The Mouth-Watering Magic of Strawberries

Is there anything more delightful than a child’s wide smile…etched in the juice of fresh-from-the-field strawberries? Ripening on the vine by late spring, strawberries are often the first fruit to appear in Northern California and they seem to hold a special allure. Is it the luscious sweetness of these little fruits that makes them so appealing? Or their red, heart-shaped form? Perhaps it’s the distinctive, oh-so-tempting fragrance of a freshly picked berry? Whatever it is, the combination is pure mouth-watering magic. Farmer Mark Johnson says strawberries are always one of the most popular offerings at Johnson U-Pick Farm, his small family operation in Gridley. “We grow blueberries, cherries, tree fruits and lots of vegetables,” says Farmer Mark. “But people really love picking strawberries.”

Delicious and Nutritious

The Walker family loves to sample and prepare some delicious berries for mom. Photos by Violet Carter.

Michelle Harris’s family runs California Heritage Farms and the Harris U-Pick Berry Patch in Fort Jones. As a registered dietitian, Michelle knows strawberries are more than simply delicious. “A half cup of sliced strawberries, or about four big berries, contains three-quarters of the recommended daily allowance of Vitamin C,” she says. “Strawberries are also high in fiber and folate.” Another bonus? Though sweet as any dessert, that half cup of strawberries has only about 25 calories.

Michelle says summers don’t get overly hot on their farm, located at an elevation of almost 2,800 feet in the foothills of Siskiyou County. Most years, this allows strawberry production to continue through October. Her favorite way to eat them is straight off the vine, but she loves that strawberries are very versatile. “Of course we use strawberries in smoothies and homemade popsicles,” Michelle says. “But I’ll often slice them into a spinach salad for a little sweetness, and many people use them in salsa. We also fill our freezer with berries so we can eat them all year long.”

For successful freezing, place washed/dried berries on a cookie sheet, set them in the freezer for a couple of hours until they are firm and then transfer them into a large freezer bag. This process prevents berries from clumping together as they freeze. 

A Sweet Gift for Mom

Fresh local strawberries begin to arrive just in time for Mother’s Day, and many bakeries make confections featuring this succulent favorite. Melissa Peters, owner of Mim’s Bakery in Chico, says she generally uses strawberries only when they’re in season. She likes to acquire her berries from fruit stands and farmers’ markets. “Our Strawberry Bavarian Cake is a butter sponge cake with strawberries, Bavarian custard filling and a thin layer of chocolate ganache,” Melissa says. “And the Fruit Basket Cake, made with an assortment of berries, is another popular choice.”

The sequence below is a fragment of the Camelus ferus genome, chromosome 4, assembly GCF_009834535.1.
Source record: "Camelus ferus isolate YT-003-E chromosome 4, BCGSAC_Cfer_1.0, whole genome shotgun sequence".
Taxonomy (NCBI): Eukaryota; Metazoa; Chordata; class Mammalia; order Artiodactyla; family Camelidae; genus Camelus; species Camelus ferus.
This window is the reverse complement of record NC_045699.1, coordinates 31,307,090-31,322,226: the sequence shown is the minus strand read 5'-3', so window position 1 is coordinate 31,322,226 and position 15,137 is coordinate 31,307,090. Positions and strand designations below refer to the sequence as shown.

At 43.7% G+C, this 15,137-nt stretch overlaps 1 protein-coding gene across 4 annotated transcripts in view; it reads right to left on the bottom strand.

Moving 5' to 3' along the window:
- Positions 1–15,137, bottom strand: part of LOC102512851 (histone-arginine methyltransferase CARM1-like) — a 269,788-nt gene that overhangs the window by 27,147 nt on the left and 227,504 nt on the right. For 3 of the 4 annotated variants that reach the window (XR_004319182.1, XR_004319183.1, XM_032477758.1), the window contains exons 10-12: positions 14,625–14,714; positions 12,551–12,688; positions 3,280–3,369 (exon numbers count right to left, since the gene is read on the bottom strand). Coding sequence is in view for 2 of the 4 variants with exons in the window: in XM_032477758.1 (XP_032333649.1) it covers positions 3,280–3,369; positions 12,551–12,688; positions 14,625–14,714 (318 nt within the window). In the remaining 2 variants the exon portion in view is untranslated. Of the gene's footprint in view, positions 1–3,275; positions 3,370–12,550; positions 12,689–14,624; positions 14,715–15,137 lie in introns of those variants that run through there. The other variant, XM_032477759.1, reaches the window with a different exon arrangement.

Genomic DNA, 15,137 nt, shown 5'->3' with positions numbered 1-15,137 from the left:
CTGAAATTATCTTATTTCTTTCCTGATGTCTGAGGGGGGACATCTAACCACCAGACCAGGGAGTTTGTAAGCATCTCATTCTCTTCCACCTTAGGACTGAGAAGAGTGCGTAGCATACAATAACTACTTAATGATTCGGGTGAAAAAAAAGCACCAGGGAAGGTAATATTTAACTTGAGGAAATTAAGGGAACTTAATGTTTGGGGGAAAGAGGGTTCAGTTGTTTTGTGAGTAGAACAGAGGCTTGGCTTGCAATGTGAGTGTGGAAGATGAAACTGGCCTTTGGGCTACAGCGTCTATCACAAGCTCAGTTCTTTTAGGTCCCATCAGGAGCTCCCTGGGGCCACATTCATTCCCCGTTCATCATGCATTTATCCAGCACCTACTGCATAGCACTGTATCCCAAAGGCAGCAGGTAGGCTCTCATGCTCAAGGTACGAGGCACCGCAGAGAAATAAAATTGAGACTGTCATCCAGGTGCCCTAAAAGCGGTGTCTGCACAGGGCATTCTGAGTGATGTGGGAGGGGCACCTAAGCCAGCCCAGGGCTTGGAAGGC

If Mom has a green thumb, consider giving her strawberry plants. Easy to grow and relatively low maintenance, they can be planted in a container or garden bed; some types will produce strawberries the first year. The wandering tendrils and delicate white flowers make pretty ground cover, or can flow from a hanging planter.

Lenora “Lee” Meier is a customer representative at Lassen Canyon Nursery in Redding, which supplies strawberry plants to both commercial farms and home gardeners. For the backyard grower, she suggests a day-neutral variety such as Seascape or Sweet Ann. These plants produce large flavorful berries, and because they are not dependent on day length they’ll produce well into the fall. Though not a retail shop, Lassen Canyon Nursery always tries to accommodate local walk-ins and provides a wealth of information on strawberry gardening. “We also supply our local retail nurseries, so please check with them as well,” Lee says. 

Stuffed Strawberries


  • 8-ounce package cream cheese, softened
  • ¼ cup powdered sugar
  • Batch of large, firm strawberries

Mix cream cheese and powdered sugar. Wash and dry berries. Remove tops and “core.” Fill strawberry holes with cream cheese mixture, using a pastry piping bag – or simply cut a small hole in the corner of a zip-locked bag.

Kids love this light dessert served as a finger food, and your mom will love it too!

Recipe courtesy of Melissa Peters, Mim’s Bakery     

Berry picking? Don’t forget to bring:

  • Sunscreen.
  • Hat with brim.
  • Shoes rather than sandals. (Bees, mud, and farm equipment may be present.) 
  • Water bottle.
  • Rigid container, unless grower provides flats. (Berries get squashed in a bag.)

*Call the farm to confirm hours of operation and berry availability!

Strawberry Trivia

  • Each strawberry has about 200 seeds.
  • Strawberries belong to the genus Fragaria, and are part of the rose family.
  • California leads the nation in strawberry production, growing about 88 percent of U.S.-produced strawberries.
  • The average American eats about 3.4 pounds of fresh strawberries annually.
Ashley Talmadge
About Ashley Talmadge

​Ashley Talmadge has always shared her home with a variety of companion animals. Currently her family includes two opinionated cats and two aquatic frogs. Her two young sons like to think of themselves as "cat mind readers."

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